First of all, the reduction in the active ingredient (the clinker) limits the mechanical performance that can be reached. Second, some cementitious materials often absorb a significant amount of water, increasing the initial viscosity of fresh concrete. It is then mandatory to correct strength and water demand using suitable cement additives: these are chemical products that influence the cement hydration accelerating the strength increase and improving the viscosity that the cement will have once used in concrete. Moreover, these additives also work as grinding aids, increasing the output of grinding mills in cement plants, and reducing the specific energy consumption.

Cement additives can be tailor made according to the required targets and to the type of cement/clinker, considering its chemistry and mineralogy. They are commonly used as process additives, usually added to cement during grinding: this usually turns into indirect CO2 savings, that can be more or less evident depending on the energy mix used to generate electricity. The cement produced, thanks to the improved early hydration and the reduced water demand guaranteed by the presence of additive, can have higher clinker substitution, with remarkable reduction of greenhouse gas emissions.

The global cement industry is going to be subjected to a change that never happened before, but with the correct approach to innovation there are good possibilities to succeed.


Cement additives: Frequently Asked Questions

What are cement additives?

Cement additives, also known as grinding aids, are chemical products used during manufacturing process of modern Portland cements. They are usually added directly in the mill during the grinding of clinker, gypsum and secondary cementitious materials.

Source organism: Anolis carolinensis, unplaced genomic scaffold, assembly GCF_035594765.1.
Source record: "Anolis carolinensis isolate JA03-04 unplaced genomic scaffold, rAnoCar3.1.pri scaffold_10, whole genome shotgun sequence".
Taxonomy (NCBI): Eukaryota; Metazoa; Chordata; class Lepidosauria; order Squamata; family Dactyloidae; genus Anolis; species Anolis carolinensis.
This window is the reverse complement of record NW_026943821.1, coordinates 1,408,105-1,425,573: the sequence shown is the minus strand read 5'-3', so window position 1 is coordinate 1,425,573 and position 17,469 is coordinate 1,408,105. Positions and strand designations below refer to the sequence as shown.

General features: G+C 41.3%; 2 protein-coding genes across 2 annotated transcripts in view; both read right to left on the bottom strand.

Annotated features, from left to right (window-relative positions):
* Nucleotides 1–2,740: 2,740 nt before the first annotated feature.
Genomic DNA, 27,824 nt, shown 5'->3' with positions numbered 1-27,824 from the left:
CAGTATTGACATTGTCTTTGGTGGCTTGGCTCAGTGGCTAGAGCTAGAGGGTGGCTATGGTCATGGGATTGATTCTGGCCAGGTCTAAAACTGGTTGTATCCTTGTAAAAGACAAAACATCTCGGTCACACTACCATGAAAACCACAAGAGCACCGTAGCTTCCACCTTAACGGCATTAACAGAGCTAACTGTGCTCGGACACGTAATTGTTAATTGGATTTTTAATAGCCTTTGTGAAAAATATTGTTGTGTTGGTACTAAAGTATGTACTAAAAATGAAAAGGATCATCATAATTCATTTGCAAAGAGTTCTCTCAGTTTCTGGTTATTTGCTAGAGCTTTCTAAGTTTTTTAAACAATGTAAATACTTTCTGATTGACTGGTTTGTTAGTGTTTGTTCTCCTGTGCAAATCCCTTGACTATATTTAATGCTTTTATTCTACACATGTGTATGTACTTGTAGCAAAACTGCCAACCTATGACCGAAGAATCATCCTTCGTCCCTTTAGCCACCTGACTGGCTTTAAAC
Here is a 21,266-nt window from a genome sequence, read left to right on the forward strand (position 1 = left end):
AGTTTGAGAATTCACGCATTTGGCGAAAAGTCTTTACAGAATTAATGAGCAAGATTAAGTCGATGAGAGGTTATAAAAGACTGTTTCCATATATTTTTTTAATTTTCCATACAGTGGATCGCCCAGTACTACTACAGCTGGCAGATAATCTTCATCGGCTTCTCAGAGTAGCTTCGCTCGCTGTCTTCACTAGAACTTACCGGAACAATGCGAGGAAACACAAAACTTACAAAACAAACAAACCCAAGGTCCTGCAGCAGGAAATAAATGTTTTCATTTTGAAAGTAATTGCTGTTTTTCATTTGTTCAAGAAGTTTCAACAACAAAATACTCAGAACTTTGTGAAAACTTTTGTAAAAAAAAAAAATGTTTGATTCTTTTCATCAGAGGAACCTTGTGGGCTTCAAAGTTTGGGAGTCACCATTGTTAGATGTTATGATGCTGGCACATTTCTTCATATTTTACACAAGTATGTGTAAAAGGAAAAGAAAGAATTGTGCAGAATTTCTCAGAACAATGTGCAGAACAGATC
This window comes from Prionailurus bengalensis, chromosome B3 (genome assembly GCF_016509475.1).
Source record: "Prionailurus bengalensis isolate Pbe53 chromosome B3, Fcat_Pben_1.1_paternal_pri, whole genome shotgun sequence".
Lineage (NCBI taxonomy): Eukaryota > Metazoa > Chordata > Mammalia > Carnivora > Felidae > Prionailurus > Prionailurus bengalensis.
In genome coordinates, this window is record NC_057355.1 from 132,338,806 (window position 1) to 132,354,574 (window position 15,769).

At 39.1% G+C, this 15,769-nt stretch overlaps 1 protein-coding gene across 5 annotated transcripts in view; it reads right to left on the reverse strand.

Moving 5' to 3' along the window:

Why grinding aids are used?

Grinding aids are mainly used to increase the efficacy of the production process. This means to produce a higher amount of cement with the same energy consumption, or to produce a finer and more reactive cement.

Moreover, modern cement additives also play a role in performance enhancement from a chemical point of view: during cement hydration (the complex series of chemical reactions that take place when cement is mixed with water, bringing to hardening and mechanical strength development) the presence of cement additives modifies the reactivity and allows reaching higher strength, or better control of hardening kinetics, or reduced water demand.


Grinding aid and cement additive are synonyms?

Basically yes, because modern products available in the market acts both as grinding efficiency improvers and as cement performance enhancers.


What are typical dosages of cement additives?

Typical dosages lie in the range 200-300 grams to 2-3 kilograms per ton of cement.


Which is their mechanism of action?

Cement grinding (as it happens in many other grinding operations) is a low efficiency process: only a minor part of the energy used (measured in kilowatt-hour – kWh) is actually converted to cement fineness increase. A relevant part of this energy is wasted in form of heat. This happens because as fineness increases, there are agglomeration phenomena of fines particles that reduce the overall efficiency of the process. Cement additives allow to control and reduce this agglomeration. This pushes the hourly mill production and the fineness that can be reached, with the same energy consumption.


What product lines are available?

For more than twenty years, Mapei has been placing on the market two lines of cement additives: MA.G.A. (Mapei Grinding Aids) and MA.P.E. (Mapei Performance Enhancer). These products are often formulated according to the requirement of specific cement plants.


Can we calculate the reduction in the CO2 emissions obtained using cement additives?

It can be estimated that for each ton of cement produced with the use of cement additive, there is a 20 kg CO2 reduction with respect to the same cement produced without additive. This calculation considers an average additive dosage of 350 g/t, a 25% mill production increase, and a 2% clinker reduction in cement composition. It is also based on a 0.57 kg CO2/kWh energy mix and on 862 kg CO2 per ton of clinker produced. For a medium size cement plant, this corresponds to a reduction in the range of some tens of million kg CO2 every year.

Matteo Magistri
R&D Manager, Cement Additives Division, Mapei SpA (Italy)